Even with the statute of limitations long expired, there is some action that New York could take, based on the information revealed in the Times’ October report. There is no statute of limitations for seeking back taxes or civil penalties for tax fraud, and while Vance doesn’t have the authority to pursue civil penalties, they could be sought by the state attorney general or the state Department of Taxation.
Still, pursuing civil penalties would be an uphill climb and it may be unlikely. “The problem is that it all dates back 15, 20 years, and even though The New York Times has, they say, more than 100,000 (pages of) documents, the older it gets, the harder it is to collect,” Cords said. “It gets harder and harder to find enough of the witnesses to prove it, it gets harder to prove the intent.” In other words, it would be possible to pursue back taxes and civil penalties, but extremely unusual, difficult and therefore unlikely.
If James were to go after back taxes, it could be a huge bill for the Trumps. “It would depend on the amount of unpaid taxes that it was determined were owed,” Cords said. “But the penalties are very significant, and those would accrue interest from the time that the taxes were owed. So the speed at which they accrue is very rapid. So it would be substantial. But that again assumes that they could prove the amount of tax. “
Should New York prosecutors be doing more to go after Trump?
Despite the difficulty involved, some Trump critics would say that obtaining a more complete picture of the president’s possible tax fraud and evasion is worth the effort – especially for those operating on the assumption that Trump’s dubious tax schemes at the end of the century could still be going on more recently, within the statute of limitations.
“For years, while millions of working people paid their fair share in taxes, Donald Trump was cheating the system, enriching himself and his family. The facts point to a consistent pattern of fraud and deception that warrants an investigation by the Manhattan DA.” New York Assemblyman Dan Quart, who is rumored to be considering a run for Manhattan District Attorney in 2021, said in an e-mailed statement. “That being said, Cy Vance’s record speaks for itself. Time and time again, he has shown little interest in holding the wealthy and well-connected accountable. He refuses lenience for everyday New Yorkers caught up in the criminal justice system, but gives the benefit of the doubt to the rich and influential, allowing them to skirt responsibility.”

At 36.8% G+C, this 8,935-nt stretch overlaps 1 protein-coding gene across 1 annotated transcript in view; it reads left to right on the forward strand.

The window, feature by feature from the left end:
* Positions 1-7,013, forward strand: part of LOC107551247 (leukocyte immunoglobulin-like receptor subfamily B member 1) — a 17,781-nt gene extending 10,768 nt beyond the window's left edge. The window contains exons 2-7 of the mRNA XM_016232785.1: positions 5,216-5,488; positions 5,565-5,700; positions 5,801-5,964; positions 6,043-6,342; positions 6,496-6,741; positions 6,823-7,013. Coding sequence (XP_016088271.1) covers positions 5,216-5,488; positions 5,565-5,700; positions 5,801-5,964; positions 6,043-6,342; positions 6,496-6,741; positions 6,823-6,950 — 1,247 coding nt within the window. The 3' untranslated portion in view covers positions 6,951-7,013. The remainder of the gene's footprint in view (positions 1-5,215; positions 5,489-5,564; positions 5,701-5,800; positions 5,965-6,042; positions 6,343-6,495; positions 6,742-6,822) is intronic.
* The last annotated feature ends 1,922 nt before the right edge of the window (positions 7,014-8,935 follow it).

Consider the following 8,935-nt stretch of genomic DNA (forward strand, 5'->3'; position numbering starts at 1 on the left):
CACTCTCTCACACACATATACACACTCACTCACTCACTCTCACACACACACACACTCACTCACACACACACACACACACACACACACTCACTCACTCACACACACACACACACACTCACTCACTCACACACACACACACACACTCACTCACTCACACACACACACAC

Neither the attorney general, the district attorney nor the Department of Taxation would comment on any investigations. So while it’s possible that Vance and James are pursuing other avenues of investigation, Cords says that it would be wise not to pursue civil penalties for Trump’s alleged tax fraud in the 1990s. “Because of the challenges that it would present, I think it's unlikely that they will. And I think that that's a reasonable decision given the amount of time that's elapsed and the difficulty of proof, even with the amazing investigative work that the Times has done,” she said. “I would certainly love to see some of the more recent transactions because I think there's a picture here that suggests what the future will look like.”